Dawna Markova Author of Open Mind.

  2. #2
    Senior Member lynnifer's Avatar
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    Put #1 first <--- that would be you.
    Roses are red. Tacos are enjoyable. Don't blame immigrants, because you're unemployable.

    T-11 Flaccid Paraplegic due to TM July 1985 @ age 12

  3. #3
    JenJen--take care of yourself! It's tough to be in your situation. You're not doing anyone any favors by sacrificing your health.
    Daniel

  4. #4
    Can't say a thing you don't know already, but if you get severely ill, he's not visiting AL, he's living there. Take care of you.

  5. #5
    JenJen, here's my perspective, for what it's worth; our son has a TBI along with his SCI, too. He has pretty significant cognitive deficits in what they call 'executive functioning', ie, being able to reason from point A to B to C, along with a recent memory deficit.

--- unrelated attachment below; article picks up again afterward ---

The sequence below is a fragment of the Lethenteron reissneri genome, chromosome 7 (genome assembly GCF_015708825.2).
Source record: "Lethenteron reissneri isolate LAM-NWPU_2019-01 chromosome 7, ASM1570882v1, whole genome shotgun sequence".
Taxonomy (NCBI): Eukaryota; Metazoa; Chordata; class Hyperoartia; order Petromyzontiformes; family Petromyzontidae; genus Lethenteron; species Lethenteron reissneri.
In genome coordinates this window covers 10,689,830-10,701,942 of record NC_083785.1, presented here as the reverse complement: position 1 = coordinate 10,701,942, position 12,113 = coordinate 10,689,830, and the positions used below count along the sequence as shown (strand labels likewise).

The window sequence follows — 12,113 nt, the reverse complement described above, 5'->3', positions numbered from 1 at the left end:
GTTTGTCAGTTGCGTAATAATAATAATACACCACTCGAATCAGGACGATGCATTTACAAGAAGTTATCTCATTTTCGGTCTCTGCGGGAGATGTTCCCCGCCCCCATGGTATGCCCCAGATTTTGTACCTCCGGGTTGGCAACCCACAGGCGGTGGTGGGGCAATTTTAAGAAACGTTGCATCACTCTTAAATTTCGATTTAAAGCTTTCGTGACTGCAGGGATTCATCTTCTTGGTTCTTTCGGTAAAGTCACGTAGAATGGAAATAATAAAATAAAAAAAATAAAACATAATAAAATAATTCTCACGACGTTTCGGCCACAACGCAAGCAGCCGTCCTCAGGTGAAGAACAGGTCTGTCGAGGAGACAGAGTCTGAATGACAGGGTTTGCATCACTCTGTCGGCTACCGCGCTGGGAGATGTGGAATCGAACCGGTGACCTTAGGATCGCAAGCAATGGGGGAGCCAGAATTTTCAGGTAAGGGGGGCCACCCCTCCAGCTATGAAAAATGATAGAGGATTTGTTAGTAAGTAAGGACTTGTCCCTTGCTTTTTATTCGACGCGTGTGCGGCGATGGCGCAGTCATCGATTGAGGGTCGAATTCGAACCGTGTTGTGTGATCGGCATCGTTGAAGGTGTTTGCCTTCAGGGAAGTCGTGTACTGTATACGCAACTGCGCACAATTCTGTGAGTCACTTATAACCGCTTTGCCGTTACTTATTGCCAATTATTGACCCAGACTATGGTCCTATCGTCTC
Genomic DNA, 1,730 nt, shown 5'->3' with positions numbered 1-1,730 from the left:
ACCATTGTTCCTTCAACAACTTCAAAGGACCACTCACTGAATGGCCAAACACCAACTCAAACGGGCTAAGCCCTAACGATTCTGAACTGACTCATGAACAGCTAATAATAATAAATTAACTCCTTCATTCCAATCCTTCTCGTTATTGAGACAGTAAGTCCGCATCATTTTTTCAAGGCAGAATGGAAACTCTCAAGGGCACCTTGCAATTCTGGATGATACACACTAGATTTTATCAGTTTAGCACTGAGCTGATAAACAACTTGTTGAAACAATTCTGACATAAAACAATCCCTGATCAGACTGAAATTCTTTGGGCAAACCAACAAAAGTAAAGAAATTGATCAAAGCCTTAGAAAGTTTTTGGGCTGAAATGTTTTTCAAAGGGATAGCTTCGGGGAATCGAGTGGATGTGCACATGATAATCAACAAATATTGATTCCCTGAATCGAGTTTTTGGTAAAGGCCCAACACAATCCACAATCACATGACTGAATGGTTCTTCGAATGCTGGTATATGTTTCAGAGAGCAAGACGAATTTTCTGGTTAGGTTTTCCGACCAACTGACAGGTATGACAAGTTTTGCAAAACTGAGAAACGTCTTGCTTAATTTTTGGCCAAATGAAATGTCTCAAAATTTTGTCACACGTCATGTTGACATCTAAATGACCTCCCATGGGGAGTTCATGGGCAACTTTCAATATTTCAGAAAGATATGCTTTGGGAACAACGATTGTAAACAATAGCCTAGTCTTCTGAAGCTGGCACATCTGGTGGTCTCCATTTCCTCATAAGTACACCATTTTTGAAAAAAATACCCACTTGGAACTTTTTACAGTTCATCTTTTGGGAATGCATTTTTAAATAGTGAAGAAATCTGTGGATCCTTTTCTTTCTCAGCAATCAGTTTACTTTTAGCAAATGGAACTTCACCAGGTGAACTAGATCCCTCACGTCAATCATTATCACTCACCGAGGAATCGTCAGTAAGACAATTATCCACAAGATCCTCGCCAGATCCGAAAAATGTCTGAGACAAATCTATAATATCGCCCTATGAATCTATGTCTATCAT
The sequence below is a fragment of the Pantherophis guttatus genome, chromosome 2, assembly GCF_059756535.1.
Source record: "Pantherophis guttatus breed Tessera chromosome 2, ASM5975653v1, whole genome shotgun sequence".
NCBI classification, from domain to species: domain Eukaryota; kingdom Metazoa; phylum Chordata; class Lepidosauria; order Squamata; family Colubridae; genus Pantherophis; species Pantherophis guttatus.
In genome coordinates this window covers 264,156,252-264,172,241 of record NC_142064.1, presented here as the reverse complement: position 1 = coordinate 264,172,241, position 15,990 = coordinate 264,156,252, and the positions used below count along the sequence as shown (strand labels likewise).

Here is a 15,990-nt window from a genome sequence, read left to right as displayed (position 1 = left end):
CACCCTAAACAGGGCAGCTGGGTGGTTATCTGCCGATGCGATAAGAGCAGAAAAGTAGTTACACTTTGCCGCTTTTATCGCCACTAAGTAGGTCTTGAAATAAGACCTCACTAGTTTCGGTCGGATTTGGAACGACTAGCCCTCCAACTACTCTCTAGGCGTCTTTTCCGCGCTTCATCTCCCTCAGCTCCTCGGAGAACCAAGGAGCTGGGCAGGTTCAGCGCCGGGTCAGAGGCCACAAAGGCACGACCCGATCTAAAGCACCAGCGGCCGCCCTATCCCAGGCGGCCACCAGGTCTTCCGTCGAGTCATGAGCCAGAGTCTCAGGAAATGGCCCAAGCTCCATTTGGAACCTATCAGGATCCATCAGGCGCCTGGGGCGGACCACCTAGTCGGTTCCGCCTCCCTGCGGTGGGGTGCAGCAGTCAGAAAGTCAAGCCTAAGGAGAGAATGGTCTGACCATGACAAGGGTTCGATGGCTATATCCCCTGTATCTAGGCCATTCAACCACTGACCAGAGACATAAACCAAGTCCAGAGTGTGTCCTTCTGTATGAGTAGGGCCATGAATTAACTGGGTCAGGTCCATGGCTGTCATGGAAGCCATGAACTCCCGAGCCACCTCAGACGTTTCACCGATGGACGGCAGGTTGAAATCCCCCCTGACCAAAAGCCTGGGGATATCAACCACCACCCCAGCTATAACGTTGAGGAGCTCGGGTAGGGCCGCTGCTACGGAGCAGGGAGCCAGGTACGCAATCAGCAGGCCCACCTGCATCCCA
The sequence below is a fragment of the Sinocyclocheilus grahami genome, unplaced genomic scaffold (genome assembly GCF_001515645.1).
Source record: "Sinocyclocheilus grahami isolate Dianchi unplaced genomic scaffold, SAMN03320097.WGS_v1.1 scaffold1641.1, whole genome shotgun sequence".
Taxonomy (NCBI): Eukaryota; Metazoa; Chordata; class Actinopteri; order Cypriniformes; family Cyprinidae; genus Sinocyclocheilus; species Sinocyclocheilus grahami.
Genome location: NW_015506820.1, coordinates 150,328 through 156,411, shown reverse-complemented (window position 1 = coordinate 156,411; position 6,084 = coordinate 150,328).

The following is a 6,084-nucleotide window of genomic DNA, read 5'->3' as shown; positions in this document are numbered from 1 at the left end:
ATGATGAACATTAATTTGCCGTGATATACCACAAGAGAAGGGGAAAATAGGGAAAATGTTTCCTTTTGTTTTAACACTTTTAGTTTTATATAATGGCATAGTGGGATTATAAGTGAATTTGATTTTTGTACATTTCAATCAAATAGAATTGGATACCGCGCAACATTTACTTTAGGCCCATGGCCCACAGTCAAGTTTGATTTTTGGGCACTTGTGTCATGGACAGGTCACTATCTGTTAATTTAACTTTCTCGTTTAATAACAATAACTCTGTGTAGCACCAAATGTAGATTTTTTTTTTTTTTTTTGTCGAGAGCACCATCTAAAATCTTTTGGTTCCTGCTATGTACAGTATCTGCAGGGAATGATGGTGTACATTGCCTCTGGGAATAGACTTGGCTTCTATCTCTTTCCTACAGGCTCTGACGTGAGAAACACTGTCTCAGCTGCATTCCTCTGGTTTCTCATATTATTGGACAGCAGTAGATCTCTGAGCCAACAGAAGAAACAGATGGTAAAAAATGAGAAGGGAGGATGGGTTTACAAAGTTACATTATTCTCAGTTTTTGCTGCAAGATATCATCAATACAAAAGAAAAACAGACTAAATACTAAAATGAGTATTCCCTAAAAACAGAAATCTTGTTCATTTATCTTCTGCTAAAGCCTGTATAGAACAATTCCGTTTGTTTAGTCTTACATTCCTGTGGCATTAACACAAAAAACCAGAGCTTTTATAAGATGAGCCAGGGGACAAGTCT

Re the comment that the OT made about him being 'able' to do self-care; yes, that may be true from an SCI perspective, but from a TBI perspective, it just doesn't work that way. It's so hard for us to understand how someone can 'forget' to brush their teeth or bathe, but it's very common with a TBI. When he asks you to get up and make dinner or whatever, it could very well be that he just can't 'connect' that you have physical issues, too - or has forgotten that you do when he asks. TBI, like all mental issues, is still very much in the 'woo-woo' mystery land. We can't see the brain function, we're just beginning to have glimpses of how it functions and what happens when it dysfunctions.

    With your situation, I'm not sure it's healthy for either of you for you to be his primary caregiver. If you can get PCA help, or family help, or whatever, that would be the best for both of you.

    I'd also recommend he be seen by a neuropsychologist, and get a cognitive evaluation; it will help you to understand where his strengths and weaknesses are; also some intensive cognitive therapy will help give you both tools you can use to help him with his daily functions.